Magazine article The Spectator

Waiting for the Call

Magazine article The Spectator

Waiting for the Call

Article excerpt

THERE are curiously few of them in the back pages of The Spectator, but the world outside is awash with lonely hearts advertisements. The Daily Telegraph carries twothirds of a page of densely written type every Friday, with initials like WLTM, GSOH, N/S or LTR, each a vignette of a single life wondering wistfully about the alternative. There are millions of us alliteratively dubbed `Sad Singles'. We must mind our language here. We are not unhappy (any more than we are gay), but sad in the modern meaning that teenagers have ascribed to it, to be pitied. Have a care, the alternative state is `Smug Marrieds', which is not obviously an improvement.

Many of us have chosen to be single, having tried marriage, or at least live-in lovers. While we may not consider the state permanent, there is plenty to be said for it, and little reason to rush to pair off with a vaguely suitable partner -- which brings me to the Katherine Allen Marriage Bureau. It brought me to Penrose Halson and I would recommend Penrose to anyone; a fee of 20 buys you a cosy hour in her snug first-floor drawing-room in Thayer Street, and even if you do not join (600) it is better for the ego than lunch at the Savoy (80 for two), and I should know.

Penrose plays the role of a kindly aunt, using her social connections to suggest introductions to women she considers suitable. There are no photographs provided, which is slightly unnerving in such a visually driven society, but does allow her to make her proposals sound intriguing. But Penrose has a problem. The number of women on her books far outnumbers that of men, an imbalance for which she blames Bridget Jones's Diary. The eponymous Bridget, says Penrose, made all men seem like bumbling fools or heartless bounders, although in truth Miss Jones has done no more than exaggerate the hopeless male stereotypes passing across television screens in sitcoms every day.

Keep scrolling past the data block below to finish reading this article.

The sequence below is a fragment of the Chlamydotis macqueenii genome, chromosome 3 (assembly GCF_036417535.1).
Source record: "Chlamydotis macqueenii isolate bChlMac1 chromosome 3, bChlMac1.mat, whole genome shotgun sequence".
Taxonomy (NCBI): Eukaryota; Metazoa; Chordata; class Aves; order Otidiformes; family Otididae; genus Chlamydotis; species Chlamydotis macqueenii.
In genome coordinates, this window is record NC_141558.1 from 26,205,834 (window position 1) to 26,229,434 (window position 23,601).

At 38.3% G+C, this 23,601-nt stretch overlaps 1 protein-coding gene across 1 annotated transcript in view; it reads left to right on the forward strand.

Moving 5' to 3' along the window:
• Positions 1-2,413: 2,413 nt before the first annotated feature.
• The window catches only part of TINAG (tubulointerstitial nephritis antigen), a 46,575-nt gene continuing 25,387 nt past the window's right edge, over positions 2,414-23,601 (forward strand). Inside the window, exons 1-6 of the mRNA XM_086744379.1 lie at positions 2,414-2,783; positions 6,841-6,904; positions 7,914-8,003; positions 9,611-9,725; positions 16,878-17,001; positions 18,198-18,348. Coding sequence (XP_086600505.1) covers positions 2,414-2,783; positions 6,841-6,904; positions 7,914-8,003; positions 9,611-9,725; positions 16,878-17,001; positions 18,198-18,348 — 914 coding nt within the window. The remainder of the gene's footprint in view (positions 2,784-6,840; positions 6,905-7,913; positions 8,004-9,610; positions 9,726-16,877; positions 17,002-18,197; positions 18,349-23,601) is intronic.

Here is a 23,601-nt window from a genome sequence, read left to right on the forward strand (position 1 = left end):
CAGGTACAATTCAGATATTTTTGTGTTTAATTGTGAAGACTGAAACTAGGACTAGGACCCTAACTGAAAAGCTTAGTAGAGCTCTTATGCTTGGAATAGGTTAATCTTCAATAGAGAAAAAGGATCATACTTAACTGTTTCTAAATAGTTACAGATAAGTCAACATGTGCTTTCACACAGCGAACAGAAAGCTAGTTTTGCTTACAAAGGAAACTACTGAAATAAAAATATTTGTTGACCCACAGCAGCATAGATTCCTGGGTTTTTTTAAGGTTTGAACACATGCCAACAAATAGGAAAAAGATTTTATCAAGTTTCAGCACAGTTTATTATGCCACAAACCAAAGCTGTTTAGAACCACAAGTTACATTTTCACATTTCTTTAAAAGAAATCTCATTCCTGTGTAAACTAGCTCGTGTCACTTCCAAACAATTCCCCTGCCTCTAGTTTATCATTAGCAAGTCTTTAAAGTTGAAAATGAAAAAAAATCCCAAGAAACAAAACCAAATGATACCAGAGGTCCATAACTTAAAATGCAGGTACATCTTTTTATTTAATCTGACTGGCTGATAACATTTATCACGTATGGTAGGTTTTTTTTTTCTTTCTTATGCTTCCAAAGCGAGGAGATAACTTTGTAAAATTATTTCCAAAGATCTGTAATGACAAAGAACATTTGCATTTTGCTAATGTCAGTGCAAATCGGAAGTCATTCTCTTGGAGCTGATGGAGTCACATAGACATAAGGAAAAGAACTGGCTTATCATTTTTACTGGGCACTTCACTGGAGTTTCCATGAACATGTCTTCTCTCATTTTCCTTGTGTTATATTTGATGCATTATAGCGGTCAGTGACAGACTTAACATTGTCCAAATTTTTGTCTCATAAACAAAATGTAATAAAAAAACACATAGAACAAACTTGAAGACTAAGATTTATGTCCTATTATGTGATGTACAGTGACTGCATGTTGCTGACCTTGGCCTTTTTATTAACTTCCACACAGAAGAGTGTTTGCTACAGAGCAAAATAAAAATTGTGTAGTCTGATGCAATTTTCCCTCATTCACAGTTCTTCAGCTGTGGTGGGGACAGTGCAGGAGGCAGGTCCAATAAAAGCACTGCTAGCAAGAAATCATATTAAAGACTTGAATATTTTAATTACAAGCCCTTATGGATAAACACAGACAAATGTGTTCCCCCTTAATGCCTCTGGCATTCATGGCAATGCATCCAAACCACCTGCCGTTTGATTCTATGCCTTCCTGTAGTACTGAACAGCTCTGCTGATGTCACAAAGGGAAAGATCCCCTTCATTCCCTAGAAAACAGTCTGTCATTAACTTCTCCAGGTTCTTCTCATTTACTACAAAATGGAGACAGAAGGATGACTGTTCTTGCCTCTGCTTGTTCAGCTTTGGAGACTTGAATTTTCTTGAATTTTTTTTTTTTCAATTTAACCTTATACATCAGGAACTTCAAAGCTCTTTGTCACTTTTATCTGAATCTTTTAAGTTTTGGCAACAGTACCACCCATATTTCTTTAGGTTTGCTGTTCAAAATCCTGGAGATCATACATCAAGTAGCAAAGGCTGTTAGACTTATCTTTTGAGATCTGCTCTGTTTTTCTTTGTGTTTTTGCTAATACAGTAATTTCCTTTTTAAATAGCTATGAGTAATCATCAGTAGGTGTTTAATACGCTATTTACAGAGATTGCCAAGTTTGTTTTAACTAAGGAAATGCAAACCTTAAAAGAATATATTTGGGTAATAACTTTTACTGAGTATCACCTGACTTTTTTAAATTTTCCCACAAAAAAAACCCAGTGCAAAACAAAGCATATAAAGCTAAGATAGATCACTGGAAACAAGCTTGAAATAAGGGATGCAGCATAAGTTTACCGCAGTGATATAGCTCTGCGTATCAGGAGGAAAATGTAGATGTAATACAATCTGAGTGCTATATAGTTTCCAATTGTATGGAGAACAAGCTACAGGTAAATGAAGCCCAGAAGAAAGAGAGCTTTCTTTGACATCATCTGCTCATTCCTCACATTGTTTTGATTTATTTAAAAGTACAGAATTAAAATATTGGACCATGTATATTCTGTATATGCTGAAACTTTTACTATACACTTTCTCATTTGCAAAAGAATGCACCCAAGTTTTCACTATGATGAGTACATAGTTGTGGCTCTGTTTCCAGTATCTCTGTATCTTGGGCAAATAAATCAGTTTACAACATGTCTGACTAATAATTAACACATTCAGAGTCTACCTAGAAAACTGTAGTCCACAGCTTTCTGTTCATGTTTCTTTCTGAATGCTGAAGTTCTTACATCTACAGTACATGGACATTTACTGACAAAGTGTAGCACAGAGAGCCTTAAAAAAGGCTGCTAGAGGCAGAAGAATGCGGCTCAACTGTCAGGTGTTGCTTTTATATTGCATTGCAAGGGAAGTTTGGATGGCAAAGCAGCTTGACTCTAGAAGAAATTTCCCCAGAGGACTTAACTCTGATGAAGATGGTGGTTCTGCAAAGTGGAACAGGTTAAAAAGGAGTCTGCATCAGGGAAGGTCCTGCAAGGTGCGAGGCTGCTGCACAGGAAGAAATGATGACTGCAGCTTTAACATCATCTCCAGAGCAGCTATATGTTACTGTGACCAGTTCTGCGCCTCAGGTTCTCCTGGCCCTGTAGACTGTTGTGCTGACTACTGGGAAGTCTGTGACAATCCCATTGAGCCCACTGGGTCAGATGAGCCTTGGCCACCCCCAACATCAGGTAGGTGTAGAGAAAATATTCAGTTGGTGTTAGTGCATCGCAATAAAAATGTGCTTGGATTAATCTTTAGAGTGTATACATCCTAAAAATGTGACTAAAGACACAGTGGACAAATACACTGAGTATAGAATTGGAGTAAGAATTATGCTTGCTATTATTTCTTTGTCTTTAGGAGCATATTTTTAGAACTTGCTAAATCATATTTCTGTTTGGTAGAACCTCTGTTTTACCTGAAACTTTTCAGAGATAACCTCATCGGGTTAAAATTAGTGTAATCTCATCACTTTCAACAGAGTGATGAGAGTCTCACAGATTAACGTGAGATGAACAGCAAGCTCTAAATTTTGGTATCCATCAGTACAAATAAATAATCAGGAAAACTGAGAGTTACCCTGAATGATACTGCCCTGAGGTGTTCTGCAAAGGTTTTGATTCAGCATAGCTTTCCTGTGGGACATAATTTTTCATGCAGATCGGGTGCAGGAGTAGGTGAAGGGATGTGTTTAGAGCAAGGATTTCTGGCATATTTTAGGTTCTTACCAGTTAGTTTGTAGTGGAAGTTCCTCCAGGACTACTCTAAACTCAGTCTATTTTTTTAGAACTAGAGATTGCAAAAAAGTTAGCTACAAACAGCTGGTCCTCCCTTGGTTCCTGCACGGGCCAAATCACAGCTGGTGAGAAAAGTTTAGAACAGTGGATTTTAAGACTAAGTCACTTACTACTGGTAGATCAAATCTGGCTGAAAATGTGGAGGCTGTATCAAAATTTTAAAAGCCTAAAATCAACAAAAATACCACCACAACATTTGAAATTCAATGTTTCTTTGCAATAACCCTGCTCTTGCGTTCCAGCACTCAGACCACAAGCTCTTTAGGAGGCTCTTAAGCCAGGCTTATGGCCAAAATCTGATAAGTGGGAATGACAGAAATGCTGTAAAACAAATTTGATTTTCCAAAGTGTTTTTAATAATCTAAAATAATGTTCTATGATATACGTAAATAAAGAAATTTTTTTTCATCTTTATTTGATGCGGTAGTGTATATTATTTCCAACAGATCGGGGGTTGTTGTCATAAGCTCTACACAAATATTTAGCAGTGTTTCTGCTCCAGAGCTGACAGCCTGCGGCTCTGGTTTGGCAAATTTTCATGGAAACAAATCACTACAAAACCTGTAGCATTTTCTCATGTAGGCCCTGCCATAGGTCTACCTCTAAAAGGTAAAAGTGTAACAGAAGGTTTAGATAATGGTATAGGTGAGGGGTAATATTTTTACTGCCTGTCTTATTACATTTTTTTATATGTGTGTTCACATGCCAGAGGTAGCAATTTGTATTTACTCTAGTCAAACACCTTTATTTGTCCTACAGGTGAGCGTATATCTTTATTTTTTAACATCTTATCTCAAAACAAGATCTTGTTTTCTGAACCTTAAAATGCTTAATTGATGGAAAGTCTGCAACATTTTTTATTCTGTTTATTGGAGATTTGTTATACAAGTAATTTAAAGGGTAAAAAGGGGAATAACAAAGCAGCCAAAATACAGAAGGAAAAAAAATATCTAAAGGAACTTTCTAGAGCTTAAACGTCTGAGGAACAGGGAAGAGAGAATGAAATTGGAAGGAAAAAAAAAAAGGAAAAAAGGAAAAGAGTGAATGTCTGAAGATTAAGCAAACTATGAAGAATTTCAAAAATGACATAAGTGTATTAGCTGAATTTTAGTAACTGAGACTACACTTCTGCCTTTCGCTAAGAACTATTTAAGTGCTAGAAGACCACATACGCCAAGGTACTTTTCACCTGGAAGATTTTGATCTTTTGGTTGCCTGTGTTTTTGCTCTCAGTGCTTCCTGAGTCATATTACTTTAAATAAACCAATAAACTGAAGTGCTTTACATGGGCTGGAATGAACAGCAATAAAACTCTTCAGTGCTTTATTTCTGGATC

The image of the sassy, successful, thirty-something female executive who is completely in charge of her own life and wants a man only marginally more than she wants another garment from Voyage is pretty daunting to many males. For all the macho posturing the world expects from men of almost any age, rejection still hurts, and nobody brags to his mates about joining a marriage agency for fear of being seen as a failure.

When they have finished jeering, they will admit that it makes sense. Those of us lucky enough to have jobs we enjoy work hard, and have neither the time to meet likely partners nor the inclination to go to clubs where the music is both impenetrable and overwhelming. Besides, set against the sweating twenty- and thirty-somethings, I look positively geriatric. So, rather than trying those small ads - I thought GSOH meant Generally Solvent, Own Home, before I cracked the code I went to Penrose.

Divorced, 50, tall, slim, balding male (GSOH, natch) WLTM suitable NIS partner for LTR, London area.' Penrose was quite right, London has lots of attractive single girls between 35 and 45, and meeting them is not in the least traumatic. A dinner for two at an agreeable restaurant is easily the best option for that difficult first date, since the reservation in your name means she is brought to you, so to speak, while the other diners provide her with some reassurance that you are not a multiple rapist or the Phantom of the Opera. If she decides you are, she can easily run and leave you stranded. A meal is also just the right length of time for a proper conversation. …

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